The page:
Eta Carinae, the fire opal wonder of the southern skies, currently shines as a 4th-magnitude star system nested in the vast Carina Nebula. It is one of the seven wonders of the deep southern skies. The system is dynamic: The primary star is a hypergiant, roughly 100 times the Sun’s mass and 4 million times its luminosity. Through binoculars and telescopes, Eta has a rich orange hue, which, unlike other stars of its magnitude, seems to burn with a mysterious steady light, like a distant Mars. When we look at this star, we are, in fact, not seeing a star at all, but the gaseous remains of the biggest explosion that any star is known to have survived in our galaxy.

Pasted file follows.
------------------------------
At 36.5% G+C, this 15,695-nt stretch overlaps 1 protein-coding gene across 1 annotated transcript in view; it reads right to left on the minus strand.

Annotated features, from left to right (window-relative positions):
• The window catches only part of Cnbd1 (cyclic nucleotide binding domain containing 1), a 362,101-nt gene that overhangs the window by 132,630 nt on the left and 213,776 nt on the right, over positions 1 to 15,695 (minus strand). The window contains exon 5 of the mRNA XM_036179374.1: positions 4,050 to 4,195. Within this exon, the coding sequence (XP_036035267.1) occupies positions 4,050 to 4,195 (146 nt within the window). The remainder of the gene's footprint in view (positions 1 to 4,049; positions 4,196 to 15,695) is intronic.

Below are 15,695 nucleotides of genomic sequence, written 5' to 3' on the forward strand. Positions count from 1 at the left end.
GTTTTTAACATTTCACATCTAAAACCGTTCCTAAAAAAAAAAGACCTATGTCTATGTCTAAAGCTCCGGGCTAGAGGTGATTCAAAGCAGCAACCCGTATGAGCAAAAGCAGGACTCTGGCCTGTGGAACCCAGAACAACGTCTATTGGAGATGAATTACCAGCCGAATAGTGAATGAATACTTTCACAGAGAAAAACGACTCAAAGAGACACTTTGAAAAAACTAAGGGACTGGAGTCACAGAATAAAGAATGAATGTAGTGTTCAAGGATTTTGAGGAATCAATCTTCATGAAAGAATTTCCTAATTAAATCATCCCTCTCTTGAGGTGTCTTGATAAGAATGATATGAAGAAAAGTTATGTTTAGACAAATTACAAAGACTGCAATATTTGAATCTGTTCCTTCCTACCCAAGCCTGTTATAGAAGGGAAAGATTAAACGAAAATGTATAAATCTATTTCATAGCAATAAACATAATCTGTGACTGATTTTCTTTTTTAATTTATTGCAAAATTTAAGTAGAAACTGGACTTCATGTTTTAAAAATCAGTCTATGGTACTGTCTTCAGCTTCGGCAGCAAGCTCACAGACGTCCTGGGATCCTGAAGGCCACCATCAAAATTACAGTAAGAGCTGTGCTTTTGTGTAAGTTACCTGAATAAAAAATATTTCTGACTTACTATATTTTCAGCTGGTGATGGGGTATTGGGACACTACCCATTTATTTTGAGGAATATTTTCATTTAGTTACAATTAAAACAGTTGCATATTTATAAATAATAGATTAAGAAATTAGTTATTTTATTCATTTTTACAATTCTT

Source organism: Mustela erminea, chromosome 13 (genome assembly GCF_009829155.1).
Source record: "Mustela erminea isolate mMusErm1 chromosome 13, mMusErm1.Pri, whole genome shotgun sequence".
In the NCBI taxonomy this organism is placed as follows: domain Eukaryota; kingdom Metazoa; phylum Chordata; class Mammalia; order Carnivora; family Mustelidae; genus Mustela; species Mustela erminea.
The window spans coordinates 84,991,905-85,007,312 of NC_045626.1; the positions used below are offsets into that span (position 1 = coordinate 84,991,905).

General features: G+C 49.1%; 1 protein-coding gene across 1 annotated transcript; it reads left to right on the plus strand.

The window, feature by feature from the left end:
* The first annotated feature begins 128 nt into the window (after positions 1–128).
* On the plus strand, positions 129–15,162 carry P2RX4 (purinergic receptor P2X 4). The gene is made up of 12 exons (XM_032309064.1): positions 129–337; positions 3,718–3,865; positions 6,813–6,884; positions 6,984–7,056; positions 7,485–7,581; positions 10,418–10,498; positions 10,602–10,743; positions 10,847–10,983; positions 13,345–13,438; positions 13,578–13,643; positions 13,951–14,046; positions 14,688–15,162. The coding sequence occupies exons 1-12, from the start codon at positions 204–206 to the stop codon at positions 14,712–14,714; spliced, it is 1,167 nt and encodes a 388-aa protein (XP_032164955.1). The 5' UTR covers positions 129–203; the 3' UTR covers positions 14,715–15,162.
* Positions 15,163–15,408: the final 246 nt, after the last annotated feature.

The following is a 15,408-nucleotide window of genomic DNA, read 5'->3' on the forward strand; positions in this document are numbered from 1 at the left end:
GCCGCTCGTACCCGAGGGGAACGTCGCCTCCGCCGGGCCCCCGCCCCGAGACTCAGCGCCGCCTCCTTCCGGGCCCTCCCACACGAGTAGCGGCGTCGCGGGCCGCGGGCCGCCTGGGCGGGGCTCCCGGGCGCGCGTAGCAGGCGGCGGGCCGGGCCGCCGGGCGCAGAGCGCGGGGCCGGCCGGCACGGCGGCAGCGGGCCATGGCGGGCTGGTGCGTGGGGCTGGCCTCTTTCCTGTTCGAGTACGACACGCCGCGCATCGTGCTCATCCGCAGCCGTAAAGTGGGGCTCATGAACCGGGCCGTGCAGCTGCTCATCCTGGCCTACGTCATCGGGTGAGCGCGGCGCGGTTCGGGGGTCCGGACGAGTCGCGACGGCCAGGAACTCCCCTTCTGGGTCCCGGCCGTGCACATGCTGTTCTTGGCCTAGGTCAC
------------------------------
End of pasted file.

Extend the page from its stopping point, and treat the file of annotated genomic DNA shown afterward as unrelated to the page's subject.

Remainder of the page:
Historical records show that Eta Carinae varied between magnitude 1 and 3 in the late 1820s and early 1830s. Then, in 1843, it erupted to magnitude –0.7 (outshining nearly all the night sky’s stars) before hitting rock bottom in 1968 at magnitude 7.6. Today it hovers around magnitude 4. The 1843 event sent out two opposing expanding lobes, which squeezed out of a dense torus of cold dust and gas before expanding like a balloon inflating in a napkin ring. This weird figure-8 pattern is known as the Homunculus Nebula. Through a 4-inch telescope at high power, the southern observer Ernst Hartung saw the Homunculus as an “orange-red nebula about 3″ wide.” When I saw it in 1982 through the 9-inch refractor at Carter Observatory, it looked like two puffs 1′ on either side of an intense core of light.